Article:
Interesting too?  Hjort Frederiksens Danmark og Honeckers Østtyskland
Wars&OtherViol_NEW_PhSh kopia


Welcome to my official personal home. I'm a peace researcher and art photographer.


  1. I’d be interested in following you, but what I have seen so far from your hand is so unbearbly and uncritically pro-Assad with not a shred of understandig for why people rised against the Assad dictatorship and why so many continue to fight it.

    Not a shred.

  2. Thank you, Leah Peterson. As a principle, I do not participate in the blame game – has one done a little or much more harm than the other. I’m on the side of the suffering civilians – 23 million people and on no side that has used violence.
    I am also not a human rights experts and it was not part of my conflict analysis and peace mission to study human rights violations. Your argument is as relevant as asking Doctors Without Border what the economic situation of Syria’s agriculture is.
    Third, I’m well aware of the human rights violations by the governments. That said, it in no way gives a carte blanche to the West and its allies to conduct a proxy war through a series of organisations that any normal human being – and legal expertise – would call terrorists.
    Fourth, much has been written about the Syrian government’s violence – and far too little about that of the NATO countries who have no legal rights to commit aggression on – and install sanctions on – a sovereign member of the UN.
    It is OK with me if you don’t follow. I am not trying to please everybody but have a “different” story to tell.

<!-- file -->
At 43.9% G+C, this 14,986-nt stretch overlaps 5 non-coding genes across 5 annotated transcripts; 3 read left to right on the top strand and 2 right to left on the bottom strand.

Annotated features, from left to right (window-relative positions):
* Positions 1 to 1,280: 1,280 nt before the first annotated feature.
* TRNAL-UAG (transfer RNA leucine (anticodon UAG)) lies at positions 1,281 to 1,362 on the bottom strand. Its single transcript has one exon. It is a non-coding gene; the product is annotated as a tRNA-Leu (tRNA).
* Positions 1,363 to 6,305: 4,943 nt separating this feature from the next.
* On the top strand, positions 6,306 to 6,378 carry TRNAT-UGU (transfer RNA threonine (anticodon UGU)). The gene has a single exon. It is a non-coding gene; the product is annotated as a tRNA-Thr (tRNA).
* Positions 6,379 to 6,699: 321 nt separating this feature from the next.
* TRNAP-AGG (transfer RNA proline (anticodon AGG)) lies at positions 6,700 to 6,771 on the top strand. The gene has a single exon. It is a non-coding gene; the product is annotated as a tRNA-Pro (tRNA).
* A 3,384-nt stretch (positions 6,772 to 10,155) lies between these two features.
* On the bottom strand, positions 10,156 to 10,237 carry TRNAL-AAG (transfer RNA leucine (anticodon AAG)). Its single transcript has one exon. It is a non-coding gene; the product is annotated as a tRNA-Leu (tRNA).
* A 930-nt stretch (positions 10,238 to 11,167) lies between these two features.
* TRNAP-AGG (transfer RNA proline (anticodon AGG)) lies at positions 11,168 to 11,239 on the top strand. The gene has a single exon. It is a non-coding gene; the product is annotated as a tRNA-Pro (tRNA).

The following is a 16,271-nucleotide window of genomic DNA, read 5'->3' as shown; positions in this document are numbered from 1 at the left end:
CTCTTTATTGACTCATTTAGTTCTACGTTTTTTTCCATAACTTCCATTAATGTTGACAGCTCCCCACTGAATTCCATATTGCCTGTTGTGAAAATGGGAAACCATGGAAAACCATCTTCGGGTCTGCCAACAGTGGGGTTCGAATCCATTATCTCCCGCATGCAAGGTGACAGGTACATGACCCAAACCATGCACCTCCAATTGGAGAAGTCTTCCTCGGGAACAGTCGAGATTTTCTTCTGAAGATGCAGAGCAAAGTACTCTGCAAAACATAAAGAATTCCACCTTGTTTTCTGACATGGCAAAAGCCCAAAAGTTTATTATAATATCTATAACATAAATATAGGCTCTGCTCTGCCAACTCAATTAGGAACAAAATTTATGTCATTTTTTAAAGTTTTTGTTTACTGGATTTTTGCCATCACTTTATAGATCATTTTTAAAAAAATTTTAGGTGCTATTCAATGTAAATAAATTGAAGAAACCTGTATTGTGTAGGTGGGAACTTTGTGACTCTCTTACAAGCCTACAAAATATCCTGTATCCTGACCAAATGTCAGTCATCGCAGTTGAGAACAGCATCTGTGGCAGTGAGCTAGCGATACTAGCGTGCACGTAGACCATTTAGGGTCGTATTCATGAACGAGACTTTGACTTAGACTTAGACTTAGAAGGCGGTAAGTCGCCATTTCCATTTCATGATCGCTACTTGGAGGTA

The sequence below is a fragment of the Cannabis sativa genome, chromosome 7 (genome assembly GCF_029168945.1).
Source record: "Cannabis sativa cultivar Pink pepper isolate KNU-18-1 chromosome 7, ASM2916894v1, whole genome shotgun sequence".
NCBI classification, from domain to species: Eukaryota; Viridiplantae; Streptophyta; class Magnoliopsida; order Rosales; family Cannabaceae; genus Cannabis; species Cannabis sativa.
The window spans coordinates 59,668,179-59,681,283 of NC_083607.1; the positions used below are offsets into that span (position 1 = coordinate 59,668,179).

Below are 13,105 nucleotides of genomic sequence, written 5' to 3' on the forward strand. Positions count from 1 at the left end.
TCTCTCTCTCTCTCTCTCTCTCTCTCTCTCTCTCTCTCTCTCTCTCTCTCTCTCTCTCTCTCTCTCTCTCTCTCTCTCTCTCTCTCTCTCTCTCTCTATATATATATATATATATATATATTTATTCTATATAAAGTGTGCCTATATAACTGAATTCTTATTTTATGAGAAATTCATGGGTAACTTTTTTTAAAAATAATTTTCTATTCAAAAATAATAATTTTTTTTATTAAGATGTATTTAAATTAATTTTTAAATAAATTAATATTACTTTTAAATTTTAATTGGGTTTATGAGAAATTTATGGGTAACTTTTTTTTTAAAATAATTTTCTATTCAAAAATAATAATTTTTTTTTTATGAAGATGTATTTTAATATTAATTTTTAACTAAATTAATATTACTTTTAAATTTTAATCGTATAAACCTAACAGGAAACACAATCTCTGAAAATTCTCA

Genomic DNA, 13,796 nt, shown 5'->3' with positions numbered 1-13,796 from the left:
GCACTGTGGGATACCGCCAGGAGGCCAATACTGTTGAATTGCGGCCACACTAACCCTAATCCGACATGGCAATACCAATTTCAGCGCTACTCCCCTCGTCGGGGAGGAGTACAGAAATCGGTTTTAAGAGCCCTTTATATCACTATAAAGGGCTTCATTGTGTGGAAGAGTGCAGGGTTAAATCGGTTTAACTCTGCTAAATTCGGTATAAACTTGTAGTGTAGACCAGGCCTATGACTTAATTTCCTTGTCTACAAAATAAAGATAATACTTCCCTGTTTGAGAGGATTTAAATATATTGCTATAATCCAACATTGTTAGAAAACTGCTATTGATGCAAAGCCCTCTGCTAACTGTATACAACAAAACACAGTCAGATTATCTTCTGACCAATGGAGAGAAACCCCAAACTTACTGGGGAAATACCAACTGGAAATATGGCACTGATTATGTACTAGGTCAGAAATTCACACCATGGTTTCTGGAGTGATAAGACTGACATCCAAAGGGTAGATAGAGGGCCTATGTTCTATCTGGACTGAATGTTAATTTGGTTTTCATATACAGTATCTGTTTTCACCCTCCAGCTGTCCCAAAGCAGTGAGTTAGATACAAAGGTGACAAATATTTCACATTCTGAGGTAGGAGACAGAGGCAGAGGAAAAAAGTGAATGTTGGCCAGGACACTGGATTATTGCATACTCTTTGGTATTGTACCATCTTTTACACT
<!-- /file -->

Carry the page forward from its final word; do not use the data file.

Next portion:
Best – Jan

  3. Jan Oberg

    You do not “do not participate in the blame game”??? Is that why 99% of what you write somehow ends up blaming “The West”, “The US” etc for everything bad?

    Come on..

    Yes I certainly appreciate that there are more than one angle to the Syrian quagmire but please. Being an Assad-Putin echo is not a counterweight to a (Western) narrative. Its is in effect the exact same methods just in the service of another set of weapons and violence.

    You may think otherwise. Yoe may even have convinced yourself that you are pure, informed and in the service of the Good while you hold the microphones for the Assad fascists. But in effect you are just another brick in the wall. Assad “liberated” Aleppo the same way his dad “liberated” Hama in 1982. War crimes following war crimes. And a Jan Oberg who is so blind in his hatred of “The West” that he doesn’t care.

    And people ask why peace is so elusive?

  4. Dear Leah Peterson
    It is your right to think what you will, to not dialogue but continue your aggressive, personifying hateful monologue.
    But it is also my right to decide what kind of views and accusations I accept on my personal blog. I want to keep the ceiling very high and have absolutely no problems with people who disagree with me, but you are misusing this place for your own bizarre distortions without even seeing or reading what I have published.
    If you write one more time like this – things like “hold the microphones for the Assad fascists” (btw, who talked about hatred?) – your comment will be deleted on the spot. Your decision.
    Best – Jan Oberg

  5. Dear Jan Oberg

    Don’t worry. We cannot and will not agree on this and while I fully stand by every word I have written, and while and I’m perfectly sure how this will play out, there is no need for us to engage in “sniping”. I’ll leave you with your allies, and I’ll leave to stay with mine.